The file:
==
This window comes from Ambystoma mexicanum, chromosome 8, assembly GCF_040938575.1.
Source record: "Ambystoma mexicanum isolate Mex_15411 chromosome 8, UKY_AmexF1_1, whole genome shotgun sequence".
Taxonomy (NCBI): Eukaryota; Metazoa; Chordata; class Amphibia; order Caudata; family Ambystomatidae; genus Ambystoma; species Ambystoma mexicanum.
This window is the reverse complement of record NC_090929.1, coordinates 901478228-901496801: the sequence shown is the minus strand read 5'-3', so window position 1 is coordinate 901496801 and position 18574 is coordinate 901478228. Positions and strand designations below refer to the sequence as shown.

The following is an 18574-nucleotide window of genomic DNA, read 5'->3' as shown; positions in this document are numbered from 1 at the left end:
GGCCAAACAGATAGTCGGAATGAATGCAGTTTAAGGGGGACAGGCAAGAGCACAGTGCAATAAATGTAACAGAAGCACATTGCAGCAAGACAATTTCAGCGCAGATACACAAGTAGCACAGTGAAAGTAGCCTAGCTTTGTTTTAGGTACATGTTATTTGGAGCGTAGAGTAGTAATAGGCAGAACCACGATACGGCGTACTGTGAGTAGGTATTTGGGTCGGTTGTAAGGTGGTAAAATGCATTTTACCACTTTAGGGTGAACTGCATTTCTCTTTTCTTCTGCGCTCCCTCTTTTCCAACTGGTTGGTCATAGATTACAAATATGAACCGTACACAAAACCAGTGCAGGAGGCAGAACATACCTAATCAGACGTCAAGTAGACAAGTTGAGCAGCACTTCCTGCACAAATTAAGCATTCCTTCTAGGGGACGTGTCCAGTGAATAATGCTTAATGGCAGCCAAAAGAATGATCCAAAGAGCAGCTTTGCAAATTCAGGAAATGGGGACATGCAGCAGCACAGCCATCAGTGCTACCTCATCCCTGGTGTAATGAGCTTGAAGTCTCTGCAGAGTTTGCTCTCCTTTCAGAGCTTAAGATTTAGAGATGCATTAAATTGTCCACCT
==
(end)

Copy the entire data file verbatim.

This window comes from Ambystoma mexicanum, chromosome 8, assembly GCF_040938575.1.
Source record: "Ambystoma mexicanum isolate Mex_15411 chromosome 8, UKY_AmexF1_1, whole genome shotgun sequence".
Taxonomy (NCBI): Eukaryota; Metazoa; Chordata; class Amphibia; order Caudata; family Ambystomatidae; genus Ambystoma; species Ambystoma mexicanum.
This window is the reverse complement of record NC_090929.1, coordinates 901478228-901496801: the sequence shown is the minus strand read 5'-3', so window position 1 is coordinate 901496801 and position 18574 is coordinate 901478228. Positions and strand designations below refer to the sequence as shown.

The following is an 18574-nucleotide window of genomic DNA, read 5'->3' as shown; positions in this document are numbered from 1 at the left end:
GGCCAAACAGATAGTCGGAATGAATGCAGTTTAAGGGGGACAGGCAAGAGCACAGTGCAATAAATGTAACAGAAGCACATTGCAGCAAGACAATTTCAGCGCAGATACACAAGTAGCACAGTGAAAGTAGCCTAGCTTTGTTTTAGGTACATGTTATTTGGAGCGTAGAGTAGTAATAGGCAGAACCACGATACGGCGTACTGTGAGTAGGTATTTGGGTCGGTTGTAAGGTGGTAAAATGCATTTTACCACTTTAGGGTGAACTGCATTTCTCTTTTCTTCTGCGCTCCCTCTTTTCCAACTGGTTGGTCATAGATTACAAATATGAACCGTACACAAAACCAGTGCAGGAGGCAGAACATACCTAATCAGACGTCAAGTAGACAAGTTGAGCAGCACTTCCTGCACAAATTAAGCATTCCTTCTAGGGGACGTGTCCAGTGAATAATGCTTAATGGCAGCCAAAAGAATGATCCAAAGAGCAGCTTTGCAAATTCAGGAAATGGGGACATGCAGCAGCACAGCCATCAGTGCTACCTCATCCCTGGTGTAATGAGCTTGAAGTCTCTGCAGAGTTTGCTCTCCTTTCAGAGCTTAAGATTTAGAGATGCATTAAATTGTCCACCT